3 Answers 3

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I just want to comment, I think at this point, fighting and unpleasantness about whether questions are appropriate is a much bigger problem for the site than the presence of less-advanced questions on the site. So, I think one way for this unpleasantness to be avoided is for people to just be a little more openminded about what’s an appropriate question for this site. The site will not collapse because you didn’t migrate a borderline question; it well could if we make life unpleasant for all new users.

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    $\begingroup$ I have always advocated for the threshold to be: "is this question something that some particular strong second-year graduate student might not be able to easily sort out?" I still think using this threshold and granting the benefit of doubt is generally a good idea. $\endgroup$ Dec 8, 2021 at 13:51
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    $\begingroup$ Graduate programs are not uniform: they vary, also in a substantial way, from school to school and from country to country. So the only possible discriminant is common sense. And yes, also common sense can be subjective. Thus the golden rule should be be respectful, be nice. $\endgroup$ Dec 9, 2021 at 9:40
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I want to distinguish two different things that were said in the first comment: that the question was not research level and that the question should be migrated to math stackexchange.

It is not really possible to know in advance what opinion the question-asker has of math stackexchange. But pretty much everyone at a graduate level and above is offended when their question is criticized as not research-level, and frequently very offended. This is one of the biggest things that leads people to have a negative experience on MO and leave the site. Thus it is best to avoid saying this except in really extreme cases.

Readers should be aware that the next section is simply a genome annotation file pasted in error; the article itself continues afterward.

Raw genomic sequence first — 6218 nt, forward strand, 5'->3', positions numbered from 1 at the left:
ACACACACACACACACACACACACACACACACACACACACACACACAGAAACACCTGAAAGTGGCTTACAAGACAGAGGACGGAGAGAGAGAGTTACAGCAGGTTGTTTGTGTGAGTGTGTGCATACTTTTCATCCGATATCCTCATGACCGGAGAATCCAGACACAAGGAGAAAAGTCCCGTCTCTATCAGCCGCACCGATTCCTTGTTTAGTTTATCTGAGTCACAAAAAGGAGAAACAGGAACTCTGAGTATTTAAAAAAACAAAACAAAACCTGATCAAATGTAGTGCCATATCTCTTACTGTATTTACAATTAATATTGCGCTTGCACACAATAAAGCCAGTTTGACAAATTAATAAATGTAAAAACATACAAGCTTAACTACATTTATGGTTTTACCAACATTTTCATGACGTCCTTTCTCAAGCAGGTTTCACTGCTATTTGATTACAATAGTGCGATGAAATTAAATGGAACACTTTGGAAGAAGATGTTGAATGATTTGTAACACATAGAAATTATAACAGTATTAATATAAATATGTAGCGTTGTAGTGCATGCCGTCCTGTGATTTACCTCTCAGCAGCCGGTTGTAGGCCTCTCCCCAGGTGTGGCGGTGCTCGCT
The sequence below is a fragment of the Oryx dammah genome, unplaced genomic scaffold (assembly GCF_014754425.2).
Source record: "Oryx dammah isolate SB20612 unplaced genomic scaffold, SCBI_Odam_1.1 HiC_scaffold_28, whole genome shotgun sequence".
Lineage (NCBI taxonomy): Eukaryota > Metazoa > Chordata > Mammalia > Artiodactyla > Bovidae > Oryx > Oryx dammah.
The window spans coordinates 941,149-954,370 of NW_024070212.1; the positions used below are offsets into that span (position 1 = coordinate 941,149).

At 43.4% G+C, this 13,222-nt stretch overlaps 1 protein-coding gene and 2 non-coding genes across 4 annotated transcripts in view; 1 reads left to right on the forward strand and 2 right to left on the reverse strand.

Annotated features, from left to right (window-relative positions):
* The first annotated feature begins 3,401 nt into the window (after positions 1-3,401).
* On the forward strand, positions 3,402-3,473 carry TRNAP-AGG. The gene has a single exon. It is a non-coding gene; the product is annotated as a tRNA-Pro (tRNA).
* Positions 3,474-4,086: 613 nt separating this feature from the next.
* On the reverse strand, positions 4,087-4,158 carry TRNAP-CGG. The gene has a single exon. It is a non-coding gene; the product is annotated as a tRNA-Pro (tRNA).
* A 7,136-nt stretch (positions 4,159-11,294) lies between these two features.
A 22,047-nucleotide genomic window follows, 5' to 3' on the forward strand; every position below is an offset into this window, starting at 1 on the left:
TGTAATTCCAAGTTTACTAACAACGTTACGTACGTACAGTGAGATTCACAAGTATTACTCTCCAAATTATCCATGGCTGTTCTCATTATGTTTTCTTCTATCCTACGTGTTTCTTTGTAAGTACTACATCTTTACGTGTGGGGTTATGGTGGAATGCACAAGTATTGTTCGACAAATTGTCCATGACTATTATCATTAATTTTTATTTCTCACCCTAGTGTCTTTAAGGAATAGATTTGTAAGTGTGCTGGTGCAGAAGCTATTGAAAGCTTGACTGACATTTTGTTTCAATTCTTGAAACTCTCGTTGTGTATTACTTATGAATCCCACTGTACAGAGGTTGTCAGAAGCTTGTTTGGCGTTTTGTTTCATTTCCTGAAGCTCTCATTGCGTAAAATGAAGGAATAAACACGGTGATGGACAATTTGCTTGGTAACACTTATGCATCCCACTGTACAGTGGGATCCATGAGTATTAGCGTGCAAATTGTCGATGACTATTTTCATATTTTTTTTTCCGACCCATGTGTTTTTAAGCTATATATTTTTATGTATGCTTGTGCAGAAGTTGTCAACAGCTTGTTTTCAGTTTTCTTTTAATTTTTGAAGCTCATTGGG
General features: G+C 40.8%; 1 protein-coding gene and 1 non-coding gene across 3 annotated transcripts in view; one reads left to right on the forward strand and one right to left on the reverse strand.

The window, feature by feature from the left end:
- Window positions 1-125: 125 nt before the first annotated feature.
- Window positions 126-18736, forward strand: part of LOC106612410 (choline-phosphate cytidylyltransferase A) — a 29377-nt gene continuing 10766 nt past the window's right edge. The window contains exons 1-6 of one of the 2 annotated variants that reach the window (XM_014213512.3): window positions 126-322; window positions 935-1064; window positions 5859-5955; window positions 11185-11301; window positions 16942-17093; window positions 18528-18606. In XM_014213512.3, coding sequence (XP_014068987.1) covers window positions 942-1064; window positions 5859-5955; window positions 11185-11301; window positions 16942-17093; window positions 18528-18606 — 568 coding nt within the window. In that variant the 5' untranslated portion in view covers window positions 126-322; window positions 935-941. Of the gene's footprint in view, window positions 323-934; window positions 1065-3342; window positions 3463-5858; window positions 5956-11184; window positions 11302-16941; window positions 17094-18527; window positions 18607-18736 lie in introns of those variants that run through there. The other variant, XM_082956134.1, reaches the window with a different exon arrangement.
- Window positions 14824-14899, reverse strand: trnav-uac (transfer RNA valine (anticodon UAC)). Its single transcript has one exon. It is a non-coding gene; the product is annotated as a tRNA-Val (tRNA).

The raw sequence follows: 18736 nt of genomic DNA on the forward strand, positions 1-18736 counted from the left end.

If someone is hurt or offended by an initial comment, and makes this clear, it's better to acknowledge and apologize for this in follow-up comments. If A says something rude to B and B responds by saying something rude to A, then C shouldn't show up and correct only B's rudeness, even in a perfectly polite way. Better to apologize on behalf of A and then correct B's rudeness, or say something nice and give people time to cool down. (One user, Somatic Custard, had good intent here but probably could have phrased it better.)

One way to prevent situations like this is to think about the opinions of others on the site before criticizing. If you think a question is bad but it is reasonably well upvoted, or similar questions have been upvoted in the past, then you disagree with other MO users on what is an acceptable question. If the question gets significantly more upvotes than a critical comment, then you are likely in the minority. Disagreement is fine, and you could be right, but you shouldn't express this disagreement by attacking the person who wrote the question. Imagine walking into a room and having people start yelling at you to leave, even though most people in the room think you should be there.

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    $\begingroup$ Maybe a rough rule of thumb is: it's okay to say "this question is not appropriate for MO" (or the same sentiment but more bluntly) to a question that is obviously at undergraduate level; but not to a question that is at graduate level. $\endgroup$ Dec 3, 2021 at 19:52
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    $\begingroup$ If migration to MSE is the right option, I would avoid completely the expression "not appropriate for MO" (that might appear exclusionary, especially to new users) and instead say "possibly more appropriate for MSE". $\endgroup$ Dec 3, 2021 at 22:47
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    $\begingroup$ I was confused by the strength of the questioner's response, which indicated they seemed to feel told that they were not capable of, or did not perform, research in mathematics, rather than commenting on just one of their questions (whether or not the comment was founded). I am a tenured professor of mathematics, but that doesn't mean that every mathematics question I ask is research level. For example, in retrospect I find Traces and projectors a low-level question that didn't belong here; if someone had told me so, then I wouldn't have minded. $\endgroup$
    – LSpice
    Dec 6, 2021 at 2:03